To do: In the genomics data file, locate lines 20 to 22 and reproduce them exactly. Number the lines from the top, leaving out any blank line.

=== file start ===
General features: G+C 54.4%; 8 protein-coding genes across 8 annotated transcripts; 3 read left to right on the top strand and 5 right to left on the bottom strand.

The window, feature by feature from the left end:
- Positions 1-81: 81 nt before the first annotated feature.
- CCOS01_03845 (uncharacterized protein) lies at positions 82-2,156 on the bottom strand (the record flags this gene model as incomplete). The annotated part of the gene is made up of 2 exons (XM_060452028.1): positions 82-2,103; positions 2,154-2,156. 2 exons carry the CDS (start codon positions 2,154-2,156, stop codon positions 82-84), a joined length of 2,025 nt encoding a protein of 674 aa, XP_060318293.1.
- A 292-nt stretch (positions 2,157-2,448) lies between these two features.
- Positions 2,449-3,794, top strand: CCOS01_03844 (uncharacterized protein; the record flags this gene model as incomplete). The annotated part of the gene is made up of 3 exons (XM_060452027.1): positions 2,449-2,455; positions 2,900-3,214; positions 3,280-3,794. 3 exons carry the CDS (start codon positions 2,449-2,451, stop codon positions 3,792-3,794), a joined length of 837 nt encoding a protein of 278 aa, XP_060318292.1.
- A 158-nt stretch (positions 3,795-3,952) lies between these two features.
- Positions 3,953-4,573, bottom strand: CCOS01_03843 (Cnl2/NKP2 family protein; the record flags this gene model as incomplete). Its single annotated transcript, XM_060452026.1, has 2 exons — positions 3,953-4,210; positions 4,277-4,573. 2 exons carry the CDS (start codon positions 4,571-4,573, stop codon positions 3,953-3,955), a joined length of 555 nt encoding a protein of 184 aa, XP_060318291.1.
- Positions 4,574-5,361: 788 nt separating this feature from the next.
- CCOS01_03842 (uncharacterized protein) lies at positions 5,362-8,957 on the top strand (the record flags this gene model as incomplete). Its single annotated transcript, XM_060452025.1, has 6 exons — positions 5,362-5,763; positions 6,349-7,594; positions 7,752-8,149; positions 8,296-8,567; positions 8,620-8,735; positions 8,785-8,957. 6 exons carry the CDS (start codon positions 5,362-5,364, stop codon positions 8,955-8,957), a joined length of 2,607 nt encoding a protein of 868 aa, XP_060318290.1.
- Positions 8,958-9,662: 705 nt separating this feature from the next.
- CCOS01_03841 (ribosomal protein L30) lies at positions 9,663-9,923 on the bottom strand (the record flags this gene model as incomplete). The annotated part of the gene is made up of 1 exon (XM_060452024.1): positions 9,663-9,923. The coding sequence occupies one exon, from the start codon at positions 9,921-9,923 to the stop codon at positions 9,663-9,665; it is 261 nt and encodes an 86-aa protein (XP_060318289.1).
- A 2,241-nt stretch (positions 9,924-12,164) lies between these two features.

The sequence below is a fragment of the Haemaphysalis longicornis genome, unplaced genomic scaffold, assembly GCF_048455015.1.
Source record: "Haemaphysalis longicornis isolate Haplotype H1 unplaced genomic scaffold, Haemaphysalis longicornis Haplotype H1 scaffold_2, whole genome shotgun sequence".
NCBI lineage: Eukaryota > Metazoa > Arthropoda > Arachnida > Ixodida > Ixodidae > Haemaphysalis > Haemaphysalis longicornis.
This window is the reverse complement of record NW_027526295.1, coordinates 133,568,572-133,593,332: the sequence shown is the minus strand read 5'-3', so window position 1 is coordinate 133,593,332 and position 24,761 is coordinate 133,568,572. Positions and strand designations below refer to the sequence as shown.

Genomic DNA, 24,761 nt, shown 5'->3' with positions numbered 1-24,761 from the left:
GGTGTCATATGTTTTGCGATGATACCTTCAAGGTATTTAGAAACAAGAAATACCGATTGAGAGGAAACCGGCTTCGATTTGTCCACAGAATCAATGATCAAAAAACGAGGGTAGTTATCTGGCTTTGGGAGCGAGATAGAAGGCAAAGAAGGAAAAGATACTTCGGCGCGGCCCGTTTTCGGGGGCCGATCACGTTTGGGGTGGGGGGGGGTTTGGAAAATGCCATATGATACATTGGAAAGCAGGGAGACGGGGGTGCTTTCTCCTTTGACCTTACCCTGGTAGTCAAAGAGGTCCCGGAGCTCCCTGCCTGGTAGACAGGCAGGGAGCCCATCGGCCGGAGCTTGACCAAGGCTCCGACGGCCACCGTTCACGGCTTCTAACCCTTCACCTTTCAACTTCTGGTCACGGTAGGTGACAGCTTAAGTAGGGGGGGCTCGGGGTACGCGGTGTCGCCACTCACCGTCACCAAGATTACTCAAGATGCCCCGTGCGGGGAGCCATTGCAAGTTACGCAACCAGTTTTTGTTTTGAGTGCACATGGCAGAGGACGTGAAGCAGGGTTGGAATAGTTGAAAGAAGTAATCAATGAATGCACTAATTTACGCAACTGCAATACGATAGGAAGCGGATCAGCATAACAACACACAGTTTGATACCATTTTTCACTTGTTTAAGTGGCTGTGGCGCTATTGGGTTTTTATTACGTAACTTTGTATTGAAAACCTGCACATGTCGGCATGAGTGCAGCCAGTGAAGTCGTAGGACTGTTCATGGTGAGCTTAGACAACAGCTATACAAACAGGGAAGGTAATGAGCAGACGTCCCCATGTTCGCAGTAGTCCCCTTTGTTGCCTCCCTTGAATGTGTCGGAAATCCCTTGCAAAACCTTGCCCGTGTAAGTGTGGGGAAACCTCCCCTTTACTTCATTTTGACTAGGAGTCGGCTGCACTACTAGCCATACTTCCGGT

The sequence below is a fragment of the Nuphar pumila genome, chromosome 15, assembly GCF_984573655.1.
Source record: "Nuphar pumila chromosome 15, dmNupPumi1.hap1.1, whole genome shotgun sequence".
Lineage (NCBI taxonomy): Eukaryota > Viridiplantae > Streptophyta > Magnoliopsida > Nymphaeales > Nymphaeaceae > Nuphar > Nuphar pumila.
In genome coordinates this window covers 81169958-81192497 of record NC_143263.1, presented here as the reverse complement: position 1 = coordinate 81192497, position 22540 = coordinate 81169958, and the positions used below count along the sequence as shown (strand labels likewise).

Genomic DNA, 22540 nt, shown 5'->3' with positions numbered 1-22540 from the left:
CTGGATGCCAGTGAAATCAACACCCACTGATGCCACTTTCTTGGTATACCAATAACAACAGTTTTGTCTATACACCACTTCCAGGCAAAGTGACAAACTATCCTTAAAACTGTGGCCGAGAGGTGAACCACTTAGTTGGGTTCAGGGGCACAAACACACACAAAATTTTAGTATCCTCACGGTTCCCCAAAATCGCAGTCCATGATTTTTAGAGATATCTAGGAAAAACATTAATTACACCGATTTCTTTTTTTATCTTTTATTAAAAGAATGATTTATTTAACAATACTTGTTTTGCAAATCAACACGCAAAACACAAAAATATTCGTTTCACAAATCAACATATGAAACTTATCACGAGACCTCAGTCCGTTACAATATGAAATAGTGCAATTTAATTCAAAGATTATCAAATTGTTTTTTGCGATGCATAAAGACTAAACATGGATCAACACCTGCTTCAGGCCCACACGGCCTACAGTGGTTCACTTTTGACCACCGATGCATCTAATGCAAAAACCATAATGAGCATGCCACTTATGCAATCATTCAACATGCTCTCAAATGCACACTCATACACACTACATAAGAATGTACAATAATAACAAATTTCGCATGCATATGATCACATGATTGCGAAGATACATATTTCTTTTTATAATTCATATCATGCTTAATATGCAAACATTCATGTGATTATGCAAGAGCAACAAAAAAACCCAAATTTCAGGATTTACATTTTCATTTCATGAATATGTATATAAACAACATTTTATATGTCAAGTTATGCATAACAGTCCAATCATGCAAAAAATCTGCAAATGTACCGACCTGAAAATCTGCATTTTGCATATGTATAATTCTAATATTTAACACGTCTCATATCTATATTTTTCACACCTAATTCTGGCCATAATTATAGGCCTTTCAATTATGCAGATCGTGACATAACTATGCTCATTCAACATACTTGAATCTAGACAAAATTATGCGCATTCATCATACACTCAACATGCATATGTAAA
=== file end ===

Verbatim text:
The sequence below is a fragment of the Nuphar pumila genome, chromosome 15, assembly GCF_984573655.1.
Source record: "Nuphar pumila chromosome 15, dmNupPumi1.hap1.1, whole genome shotgun sequence".
Lineage (NCBI taxonomy): Eukaryota > Viridiplantae > Streptophyta > Magnoliopsida > Nymphaeales > Nymphaeaceae > Nuphar > Nuphar pumila.